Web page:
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As chairman of the Industry Workforce Needs Coalition (IWNC), a group of United States business leaders striving for improved alignment between industry and the educational system, I’ve worked with companies large and small to understand the “skills gap,” or disparity between the skills job-seekers currently have and the skills employers need to fill open positions. When the IWNC was first formed in 2012, the Bureau of Labor Statistics reported the unemployment rate in the U.S. at over 8 percent; as of November 2014, the unemployment rate was just under 6 percent.

Despite this 2-percent decrease over the last two years, employers continue to report an inability to fill open jobs. Careerbuilder.com’s 2014 Skills Gap Study reports that half of the employers surveyed had open jobs for which they could not find qualified candidates, and the Manufacturing Institute’s recently-released Close the Skills Gap Call to Action reports that 80 percent of manufacturers still cannot find the skilled workers they need.

Why does such a shortage continue to exist? Years of research and collaboration has led the IWNC to see Career and Technical Education (CTE) programs as the cornerstone to building a robust workforce pipeline and closing the skills gap — here in the Chippewa Valley and across the nation. After all, CTE programs not only provide job-specific technical skills for careers after high school and strong foundations for further post-secondary education, but the critical thinking and problem-solving abilities, teamwork, creativity and personal accountability that employers need in their employees.

Unfortunately, CTE programs are not being utilized to their full capacity due to a misperception of program value and a lack of the industry-education partnerships that would make such programs strong. A change in the overall attitude toward CTE programs and enriched collaboration between industry and education would help make CTE programs more successful and appealing to students.

An image problem

Industry trades are often seen as low-wage, less ideal career options than the high-wage, idyllic four-year degrees so many of us were taught to strive for. When campaigning for skilled trade careers, former Dirty Jobs host and CTE advocate Mike Rowe often references the “Work Smart, Not Hard” poster from his high school guidance counselor’s office in the 1970s. Part of an educational campaign at the time to push students toward four-year college degrees, the poster featured a proud, smiling worker wearing a graduation cap and gown and holding a diploma next to a defeated-looking, dirty worker wearing overalls and holding a wrench. At the time, a variety of career options were often misperceived as dirty, hard work while college degrees were worthwhile.

CTE programs are the heart of the training needs, combining academics with rich, career-focused training. They utilize advanced technology and align with rigorous academics and post-secondary education, providing students with in-demand science, technology, math and engineering (STEM) skills along with hands-on, career-specific skills they can build on. Contrary to the image of a defeated-looking worker, receiving early education in career areas leaves students in a position to succeed whether they choose to enter the workforce or continue their education. Early education in career areas creates the lifelong learners our nation needs to maintain a robust workforce.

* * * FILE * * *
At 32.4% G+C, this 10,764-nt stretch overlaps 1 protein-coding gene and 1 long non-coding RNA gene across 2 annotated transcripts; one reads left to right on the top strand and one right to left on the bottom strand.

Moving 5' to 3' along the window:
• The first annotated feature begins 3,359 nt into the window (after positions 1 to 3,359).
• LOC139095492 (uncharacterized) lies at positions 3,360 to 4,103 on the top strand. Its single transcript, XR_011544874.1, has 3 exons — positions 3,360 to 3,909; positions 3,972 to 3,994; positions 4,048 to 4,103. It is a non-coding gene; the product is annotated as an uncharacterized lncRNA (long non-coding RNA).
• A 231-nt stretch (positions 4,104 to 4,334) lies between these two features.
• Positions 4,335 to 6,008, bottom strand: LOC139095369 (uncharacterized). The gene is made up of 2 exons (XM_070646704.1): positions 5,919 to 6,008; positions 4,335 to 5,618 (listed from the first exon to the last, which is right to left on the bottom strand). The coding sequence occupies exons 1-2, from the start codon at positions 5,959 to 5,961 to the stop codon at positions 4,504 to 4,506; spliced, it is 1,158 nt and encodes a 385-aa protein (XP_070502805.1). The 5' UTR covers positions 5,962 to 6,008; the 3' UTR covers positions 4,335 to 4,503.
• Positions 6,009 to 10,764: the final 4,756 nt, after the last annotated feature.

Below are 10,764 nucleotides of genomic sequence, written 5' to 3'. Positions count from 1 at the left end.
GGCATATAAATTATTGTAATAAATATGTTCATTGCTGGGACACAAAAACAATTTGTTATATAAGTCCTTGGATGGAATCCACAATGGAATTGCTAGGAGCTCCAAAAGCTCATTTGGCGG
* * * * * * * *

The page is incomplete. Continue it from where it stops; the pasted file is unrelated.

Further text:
Although educational campaigns have improved since that “Work Smart, Not Hard” message Rowe recalls from the ‘70s, more awareness is needed to help parents, students and administrators understand the vital role CTE plays in preparing our youth for their futures.

Collaboration is key

CTE has its origins in apprenticeships and on-the-job training; these programs are a natural fit with business. In fact, a hallmark of today’s CTE programs is the partnership between high school and post-secondary institutions. Such partnerships enable the achievement of industry-recognized credentials, certifications and degrees that prepare students to be both college- and career-ready.

A regional example can be found in Hudson’s WESTconsin Credit Union, which was one of eight Wisconsin businesses to receive the Business Friends of Education Award at the state’s 2014 CTE conference. This western Wisconsin financial institution was recognized for its five-year partnership with the Hudson School District, through which it employs student apprentices, offers experiential learning opportunities, organizes career exploration events for jobs in the field of finance and shares real-world job information to ensure that students graduate well-prepared for college and career.

Another example is Strum’s Cardinal Manufacturing. Created from Eleva-Strum Central High School’s top-level welding and machining classes to address the shortage of skilled workers in the local welding and machining industry, this student-run machine shop produces parts for local and regional customers. Profits are re-invested in the business with a percentage paid to student workers, who are provided with an opportunity to learn the necessary professional and technical skills to make them career-ready.

Additionally, local and regional businesses can select from a steady pool of job applicants skilled in precision machining, welding and metalworking. This provides businesses with a more robust pipeline of workers and provides students with a solid foundation for career paths of their choosing.

A third example of successful industry-education partnership can be found in Brillion High School’s Ariens Technology and Engineering Center. Located in northeastern Wisconsin, the center was funded through a partnership between the school and the Brillion-based Ariens Company to provide students with a place they could integrate science, technology, math and engineering (STEM) skills — which many believe the U.S. needs to emphasize in its students to remain globally competitive — with hands-on technology classes and in-depth curriculum. The 5,000-square-foot center is equipped with a design room, fabrication lab, electronics, robotics equipment, laser engravers and more, and allows students to apply their knowledge to real-world applications in all areas of STEM.

In this example, we again see a CTE program that is providing opportunities for students to explore career paths and learn a variety of professional and technical skills by creating a practical learning environment that puts academics to work in real-life scenarios. While local businesses reap the benefits of skilled graduates, the career-focused, project-based learning occurring at the center — three-fourths of which the school’s students participate in — provides students with knowledge and skills they can apply to real-world applications and use to succeed in career and college.

As these examples illustrate, partnerships between industry and secondary institutions help businesses find qualified workers and provide students with industry-needed knowledge and skills; they help them engage students, achieve industry-needed skills and transition successfully into careers or college. However, more partnerships are needed.